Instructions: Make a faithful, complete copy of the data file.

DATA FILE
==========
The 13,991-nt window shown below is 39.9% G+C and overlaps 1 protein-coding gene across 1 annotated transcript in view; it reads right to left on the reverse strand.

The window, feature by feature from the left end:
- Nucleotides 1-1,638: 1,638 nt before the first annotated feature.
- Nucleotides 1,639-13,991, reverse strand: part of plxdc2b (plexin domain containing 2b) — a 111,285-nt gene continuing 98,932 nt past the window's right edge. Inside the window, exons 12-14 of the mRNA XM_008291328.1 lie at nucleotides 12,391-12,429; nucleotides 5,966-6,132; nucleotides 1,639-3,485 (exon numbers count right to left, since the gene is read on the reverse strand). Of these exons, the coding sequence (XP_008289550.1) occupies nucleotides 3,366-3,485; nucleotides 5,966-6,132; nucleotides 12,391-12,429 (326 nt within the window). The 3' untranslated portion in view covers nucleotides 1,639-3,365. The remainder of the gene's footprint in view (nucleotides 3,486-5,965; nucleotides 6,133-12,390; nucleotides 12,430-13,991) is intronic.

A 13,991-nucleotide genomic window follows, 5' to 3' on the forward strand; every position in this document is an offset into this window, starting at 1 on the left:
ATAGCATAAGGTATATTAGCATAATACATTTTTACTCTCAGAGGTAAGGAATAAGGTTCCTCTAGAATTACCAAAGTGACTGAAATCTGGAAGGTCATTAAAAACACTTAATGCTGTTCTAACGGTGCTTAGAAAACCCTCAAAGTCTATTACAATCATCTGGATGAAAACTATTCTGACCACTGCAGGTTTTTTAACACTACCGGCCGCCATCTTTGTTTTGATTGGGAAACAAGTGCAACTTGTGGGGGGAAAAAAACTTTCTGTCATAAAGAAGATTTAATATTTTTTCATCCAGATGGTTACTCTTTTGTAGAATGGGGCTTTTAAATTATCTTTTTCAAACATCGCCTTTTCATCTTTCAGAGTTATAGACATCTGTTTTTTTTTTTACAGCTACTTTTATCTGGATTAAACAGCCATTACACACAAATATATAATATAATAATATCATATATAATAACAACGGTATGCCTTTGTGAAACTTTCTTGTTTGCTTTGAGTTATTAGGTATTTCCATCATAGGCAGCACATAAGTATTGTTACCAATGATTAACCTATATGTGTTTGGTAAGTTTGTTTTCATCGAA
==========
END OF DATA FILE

The 13,991-nt window shown below is 39.9% G+C and overlaps 1 protein-coding gene across 1 annotated transcript in view; it reads right to left on the reverse strand.

The window, feature by feature from the left end:
- Nucleotides 1-1,638: 1,638 nt before the first annotated feature.
- Nucleotides 1,639-13,991, reverse strand: part of plxdc2b (plexin domain containing 2b) — a 111,285-nt gene continuing 98,932 nt past the window's right edge. Inside the window, exons 12-14 of the mRNA XM_008291328.1 lie at nucleotides 12,391-12,429; nucleotides 5,966-6,132; nucleotides 1,639-3,485 (exon numbers count right to left, since the gene is read on the reverse strand). Of these exons, the coding sequence (XP_008289550.1) occupies nucleotides 3,366-3,485; nucleotides 5,966-6,132; nucleotides 12,391-12,429 (326 nt within the window). The 3' untranslated portion in view covers nucleotides 1,639-3,365. The remainder of the gene's footprint in view (nucleotides 3,486-5,965; nucleotides 6,133-12,390; nucleotides 12,430-13,991) is intronic.

A 13,991-nucleotide genomic window follows, 5' to 3' on the forward strand; every position in this document is an offset into this window, starting at 1 on the left:
ATAGCATAAGGTATATTAGCATAATACATTTTTACTCTCAGAGGTAAGGAATAAGGTTCCTCTAGAATTACCAAAGTGACTGAAATCTGGAAGGTCATTAAAAACACTTAATGCTGTTCTAACGGTGCTTAGAAAACCCTCAAAGTCTATTACAATCATCTGGATGAAAACTATTCTGACCACTGCAGGTTTTTTAACACTACCGGCCGCCATCTTTGTTTTGATTGGGAAACAAGTGCAACTTGTGGGGGGAAAAAAACTTTCTGTCATAAAGAAGATTTAATATTTTTTCATCCAGATGGTTACTCTTTTGTAGAATGGGGCTTTTAAATTATCTTTTTCAAACATCGCCTTTTCATCTTTCAGAGTTATAGACATCTGTTTTTTTTTTTACAGCTACTTTTATCTGGATTAAACAGCCATTACACACAAATATATAATATAATAATATCATATATAATAACAACGGTATGCCTTTGTGAAACTTTCTTGTTTGCTTTGAGTTATTAGGTATTTCCATCATAGGCAGCACATAAGTATTGTTACCAATGATTAACCTATATGTGTTTGGTAAGTTTGTTTTCATCGAA